Helping UK new home buyers

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With millions unable to get on the property ladder renting has become the only alternative for many potential first-time buyers. This is despite various incentives aimed at helping would be homeowners get on the property ladder:- 0%  Stamp Duty for first-time buyers up to £250,000 (until 25 March 2012) and initiatives including ‘First-Buy’ and the state-backed ‘Mortgage Guarantee Scheme’.  Even with record low interest rates which make it cheaper to buy than rent a home, many cannot save a large enough deposit to qualify for a home loan.







For the inexperienced, renting can be full of pitfalls. It is wise to ensure you know what rights you have and what to do in the event of a dispute with your landlord. Read the tenancy agreement very carefully and ask about anything that you don’t understand before you sign it.


Who is responsible for bills?

Generally the landlord is responsible for service charges in leasehold flats and Buildings Insurance. Council tax and all utilities such as Gas, Water, Electricity and Telephone are normally transferred to the tenant’s name as soon as they move in. Make sure you take readings of the meters when you move in.





Who is responsible for repairs?

Landlords are responsible for repairs and maintenance of the property. In addition to the actual building structure, they are also responsible for kitchen appliances, baths, basins, toilets and the heating and hot water systems. If you find a problem report it to your landlord as soon as possible before the situation gets worse. With a new home, the landlord will need to notify the house builder under the new home warranty and any delay may result in the house builder being able to wriggle out of his liabilities.


The landlord is not responsible for your own belongings unless they are damaged by say a water leak.





Insurance

The landlord is responsible for insuring the building but you need to get Contents Insurance for your own belongings. Be sure you tell the insurer you are a tenant.


Gas Safety Certificate

It is a legal requirement under Regulation (36)(1) of the Gas Safety (Installation & Use) Regulations 1998 that all gas appliances and flues are inspected every 12 months by a Gas Safe Registered inspector. Make sure you are given a copy of the Gas Safety Certificate(s)

To Let boards

Deposits and key money

It is now common practice for landlords to require a deposit, normally one month’s rent with three month’s rent not uncommon. A deposit is required for security against any damage that may be done to the property or furnishings. It also gives the landlord some leeway against non-payment of rent. Under the Housing Act 2004, every landlord or letting agent must join a government-approved tenancy deposit scheme. This means your deposit is not directly held by the landlord and cannot be unreasonably withheld without good reason when you leave.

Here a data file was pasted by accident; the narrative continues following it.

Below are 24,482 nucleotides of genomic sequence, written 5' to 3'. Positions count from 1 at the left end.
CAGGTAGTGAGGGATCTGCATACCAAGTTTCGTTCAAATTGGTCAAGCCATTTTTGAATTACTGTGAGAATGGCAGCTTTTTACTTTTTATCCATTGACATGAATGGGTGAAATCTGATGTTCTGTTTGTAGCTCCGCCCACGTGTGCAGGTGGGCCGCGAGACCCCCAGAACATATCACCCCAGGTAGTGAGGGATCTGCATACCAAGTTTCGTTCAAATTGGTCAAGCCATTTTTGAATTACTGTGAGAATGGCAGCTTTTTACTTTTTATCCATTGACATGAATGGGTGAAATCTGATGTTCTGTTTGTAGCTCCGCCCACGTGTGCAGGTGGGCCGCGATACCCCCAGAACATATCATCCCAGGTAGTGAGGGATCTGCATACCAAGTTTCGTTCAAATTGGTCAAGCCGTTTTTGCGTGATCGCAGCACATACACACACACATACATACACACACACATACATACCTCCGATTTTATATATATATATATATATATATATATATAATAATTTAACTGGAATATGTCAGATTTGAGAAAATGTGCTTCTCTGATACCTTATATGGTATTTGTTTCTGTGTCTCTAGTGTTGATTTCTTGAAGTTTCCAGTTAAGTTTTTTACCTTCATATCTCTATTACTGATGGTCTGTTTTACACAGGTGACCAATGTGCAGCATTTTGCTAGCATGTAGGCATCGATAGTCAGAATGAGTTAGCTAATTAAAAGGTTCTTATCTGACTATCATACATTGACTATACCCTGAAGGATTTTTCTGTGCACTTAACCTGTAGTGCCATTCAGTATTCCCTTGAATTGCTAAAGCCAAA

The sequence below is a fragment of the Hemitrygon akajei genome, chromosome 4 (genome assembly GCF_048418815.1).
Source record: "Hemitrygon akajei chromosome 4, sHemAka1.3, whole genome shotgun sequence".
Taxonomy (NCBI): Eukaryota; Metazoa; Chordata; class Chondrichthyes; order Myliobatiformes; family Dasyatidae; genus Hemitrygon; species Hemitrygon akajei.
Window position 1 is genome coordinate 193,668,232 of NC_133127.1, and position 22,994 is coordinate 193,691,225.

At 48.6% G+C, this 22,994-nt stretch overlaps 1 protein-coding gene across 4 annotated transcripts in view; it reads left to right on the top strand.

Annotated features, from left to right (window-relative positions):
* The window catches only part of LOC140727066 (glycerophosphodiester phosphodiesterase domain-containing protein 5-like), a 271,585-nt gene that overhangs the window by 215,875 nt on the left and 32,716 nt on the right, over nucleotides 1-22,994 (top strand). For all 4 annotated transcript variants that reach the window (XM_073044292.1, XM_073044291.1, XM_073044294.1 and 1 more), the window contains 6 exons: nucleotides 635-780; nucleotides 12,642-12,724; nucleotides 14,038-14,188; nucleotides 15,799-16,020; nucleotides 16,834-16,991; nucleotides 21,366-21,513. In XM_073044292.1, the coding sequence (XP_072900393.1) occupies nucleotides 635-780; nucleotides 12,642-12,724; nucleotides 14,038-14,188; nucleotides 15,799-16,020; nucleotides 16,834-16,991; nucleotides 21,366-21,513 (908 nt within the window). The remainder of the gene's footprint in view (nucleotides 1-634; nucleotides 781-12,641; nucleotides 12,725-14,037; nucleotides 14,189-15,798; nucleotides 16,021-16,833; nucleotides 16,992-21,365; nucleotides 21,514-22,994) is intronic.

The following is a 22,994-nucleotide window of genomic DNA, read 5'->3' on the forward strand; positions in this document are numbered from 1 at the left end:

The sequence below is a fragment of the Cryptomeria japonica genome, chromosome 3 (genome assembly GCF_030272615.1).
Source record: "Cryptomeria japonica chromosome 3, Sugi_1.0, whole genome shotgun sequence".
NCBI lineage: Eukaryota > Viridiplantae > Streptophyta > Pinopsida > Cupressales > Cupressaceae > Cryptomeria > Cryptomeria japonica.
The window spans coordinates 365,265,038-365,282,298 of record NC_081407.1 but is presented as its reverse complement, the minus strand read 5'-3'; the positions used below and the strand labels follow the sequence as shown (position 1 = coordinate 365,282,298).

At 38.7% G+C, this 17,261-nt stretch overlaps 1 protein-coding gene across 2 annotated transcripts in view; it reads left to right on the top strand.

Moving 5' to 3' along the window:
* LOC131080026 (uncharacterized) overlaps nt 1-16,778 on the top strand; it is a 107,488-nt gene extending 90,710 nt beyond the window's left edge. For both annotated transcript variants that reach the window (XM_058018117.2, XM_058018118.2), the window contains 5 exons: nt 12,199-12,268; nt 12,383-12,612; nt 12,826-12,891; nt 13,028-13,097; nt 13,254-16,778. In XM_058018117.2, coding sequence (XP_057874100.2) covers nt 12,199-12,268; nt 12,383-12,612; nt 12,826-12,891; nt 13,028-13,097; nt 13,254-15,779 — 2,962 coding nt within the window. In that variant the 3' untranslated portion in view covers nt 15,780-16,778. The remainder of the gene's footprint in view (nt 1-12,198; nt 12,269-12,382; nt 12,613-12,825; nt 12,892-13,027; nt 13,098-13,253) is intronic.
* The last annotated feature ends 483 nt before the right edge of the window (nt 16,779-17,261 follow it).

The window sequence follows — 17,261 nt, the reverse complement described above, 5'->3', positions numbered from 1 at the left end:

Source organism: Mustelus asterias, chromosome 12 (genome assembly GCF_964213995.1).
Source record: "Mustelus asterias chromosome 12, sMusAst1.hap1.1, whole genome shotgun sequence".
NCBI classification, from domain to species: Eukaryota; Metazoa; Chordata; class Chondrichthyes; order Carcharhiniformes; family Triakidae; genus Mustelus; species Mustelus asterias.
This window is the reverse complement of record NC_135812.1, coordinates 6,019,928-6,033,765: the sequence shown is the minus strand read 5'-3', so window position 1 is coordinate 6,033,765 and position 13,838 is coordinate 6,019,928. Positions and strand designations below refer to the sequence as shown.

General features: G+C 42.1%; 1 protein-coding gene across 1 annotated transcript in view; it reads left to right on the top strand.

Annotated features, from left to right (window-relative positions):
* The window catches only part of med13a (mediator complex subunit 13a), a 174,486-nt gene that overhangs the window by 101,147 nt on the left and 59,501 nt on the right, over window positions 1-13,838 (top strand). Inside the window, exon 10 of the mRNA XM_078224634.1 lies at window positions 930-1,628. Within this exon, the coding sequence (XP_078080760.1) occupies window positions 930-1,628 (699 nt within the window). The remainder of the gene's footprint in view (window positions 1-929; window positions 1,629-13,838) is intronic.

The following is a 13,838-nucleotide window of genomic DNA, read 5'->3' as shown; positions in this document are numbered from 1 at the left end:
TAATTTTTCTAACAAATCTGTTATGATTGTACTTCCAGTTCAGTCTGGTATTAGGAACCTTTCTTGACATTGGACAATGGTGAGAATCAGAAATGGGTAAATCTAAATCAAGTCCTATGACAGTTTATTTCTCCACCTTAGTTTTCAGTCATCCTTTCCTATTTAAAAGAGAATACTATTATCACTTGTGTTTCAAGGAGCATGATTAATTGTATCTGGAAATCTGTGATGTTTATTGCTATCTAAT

Look after the property

If the home is brand new, make sure all outstanding snagging has been completed. Remember you could be the first person to live there, so it could be difficult to prove that any scratches or damage was not done by you. It is essential you make a note of any damage when you move in and notify your landlord immediately in writing of any damage. Your landlord or letting agent should draw up a list of all furniture, contents and equipment in the property. It is also a good idea to take photographs of the condition of the property and contents when you move in. even adding picture hooks and failure to keep the property clean can trigger some of the deposit being withheld.


Rent increases

If you have a rolling monthly agreement it should state the frequency that the rent can be reviewed. In other cases rent increases will depend on the length of your tenancy agreement. Provided you have a fixed-term tenancy agreement the rent can only be increased if you agree to it!  If you think a rent increase is unfair you can appeal to a rent assessment committee. In general, provided you can commit to a property, it is better to have a long agreement with 12 months a minimum.


Can the landlord evict me?

Renting does come with a degree of uncertainty, as the tenant can never be sure when they may have to leave. The landlord can evict you by giving at least two month’s notice on a rolling tenancy agreement or at the end of a fixed-term tenancy agreement. But be warned, if they want you to leave because you have broken the agreement (by not paying rent for example) the notice can be as little as 14 days.


For more information see Top Tips for Tenants and download the Communities and Local Government advice for tenants PDF


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Advice when renting a home